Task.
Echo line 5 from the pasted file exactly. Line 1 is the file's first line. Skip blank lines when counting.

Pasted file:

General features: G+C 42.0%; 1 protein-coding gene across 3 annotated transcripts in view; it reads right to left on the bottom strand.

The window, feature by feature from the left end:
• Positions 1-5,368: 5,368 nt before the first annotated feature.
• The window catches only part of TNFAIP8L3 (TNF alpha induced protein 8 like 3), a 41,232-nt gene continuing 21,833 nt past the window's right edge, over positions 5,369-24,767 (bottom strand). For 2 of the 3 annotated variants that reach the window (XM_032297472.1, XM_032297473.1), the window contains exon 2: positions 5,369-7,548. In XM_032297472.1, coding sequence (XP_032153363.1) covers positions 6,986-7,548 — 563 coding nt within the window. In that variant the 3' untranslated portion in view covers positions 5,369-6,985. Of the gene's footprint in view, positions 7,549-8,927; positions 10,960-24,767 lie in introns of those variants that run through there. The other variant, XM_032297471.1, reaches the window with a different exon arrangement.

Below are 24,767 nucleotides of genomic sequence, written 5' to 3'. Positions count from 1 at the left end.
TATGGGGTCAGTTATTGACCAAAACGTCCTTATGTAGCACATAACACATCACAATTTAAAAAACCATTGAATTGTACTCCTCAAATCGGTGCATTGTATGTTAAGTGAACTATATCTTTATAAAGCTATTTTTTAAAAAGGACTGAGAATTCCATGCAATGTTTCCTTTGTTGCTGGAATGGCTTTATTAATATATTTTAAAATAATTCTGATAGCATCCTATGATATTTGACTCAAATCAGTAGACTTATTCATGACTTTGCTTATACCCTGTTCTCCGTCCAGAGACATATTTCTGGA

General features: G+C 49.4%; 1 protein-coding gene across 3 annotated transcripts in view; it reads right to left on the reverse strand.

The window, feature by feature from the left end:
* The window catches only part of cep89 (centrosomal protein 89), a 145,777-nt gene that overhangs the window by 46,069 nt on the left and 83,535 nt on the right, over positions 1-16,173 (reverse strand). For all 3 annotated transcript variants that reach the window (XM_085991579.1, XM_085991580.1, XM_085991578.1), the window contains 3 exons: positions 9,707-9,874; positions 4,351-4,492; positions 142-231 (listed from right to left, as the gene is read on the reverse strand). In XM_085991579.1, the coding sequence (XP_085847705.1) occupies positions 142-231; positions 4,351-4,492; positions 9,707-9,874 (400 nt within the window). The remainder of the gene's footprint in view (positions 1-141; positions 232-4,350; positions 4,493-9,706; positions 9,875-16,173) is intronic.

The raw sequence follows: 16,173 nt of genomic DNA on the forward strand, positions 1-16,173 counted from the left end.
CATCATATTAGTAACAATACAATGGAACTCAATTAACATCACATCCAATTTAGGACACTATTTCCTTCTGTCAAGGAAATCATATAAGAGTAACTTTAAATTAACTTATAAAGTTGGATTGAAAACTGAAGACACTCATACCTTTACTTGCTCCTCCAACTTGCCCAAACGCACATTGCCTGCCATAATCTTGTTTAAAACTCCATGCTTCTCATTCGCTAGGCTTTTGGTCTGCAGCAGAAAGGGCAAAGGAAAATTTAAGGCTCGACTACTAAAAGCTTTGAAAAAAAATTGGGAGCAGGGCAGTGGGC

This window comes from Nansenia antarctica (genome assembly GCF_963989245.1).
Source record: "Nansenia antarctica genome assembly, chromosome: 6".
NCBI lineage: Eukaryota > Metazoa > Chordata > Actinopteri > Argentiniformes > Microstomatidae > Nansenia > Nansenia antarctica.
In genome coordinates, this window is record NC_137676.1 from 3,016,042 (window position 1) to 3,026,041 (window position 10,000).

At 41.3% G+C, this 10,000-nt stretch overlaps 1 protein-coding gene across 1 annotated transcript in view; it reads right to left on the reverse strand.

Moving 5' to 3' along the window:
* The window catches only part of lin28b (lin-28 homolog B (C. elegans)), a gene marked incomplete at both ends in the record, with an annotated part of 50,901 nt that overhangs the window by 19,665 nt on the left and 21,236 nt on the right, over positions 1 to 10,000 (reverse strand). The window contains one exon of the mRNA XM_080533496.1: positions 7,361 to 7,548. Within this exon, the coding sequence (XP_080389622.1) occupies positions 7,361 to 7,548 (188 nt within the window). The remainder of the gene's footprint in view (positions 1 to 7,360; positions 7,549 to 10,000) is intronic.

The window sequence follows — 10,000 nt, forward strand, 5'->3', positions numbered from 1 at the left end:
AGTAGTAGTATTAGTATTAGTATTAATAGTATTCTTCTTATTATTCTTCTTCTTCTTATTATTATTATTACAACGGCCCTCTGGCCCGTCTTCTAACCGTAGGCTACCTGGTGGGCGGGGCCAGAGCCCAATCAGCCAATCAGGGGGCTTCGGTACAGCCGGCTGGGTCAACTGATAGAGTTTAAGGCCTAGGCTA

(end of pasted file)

Below are 24,767 nucleotides of genomic sequence, written 5' to 3'. Positions count from 1 at the left end.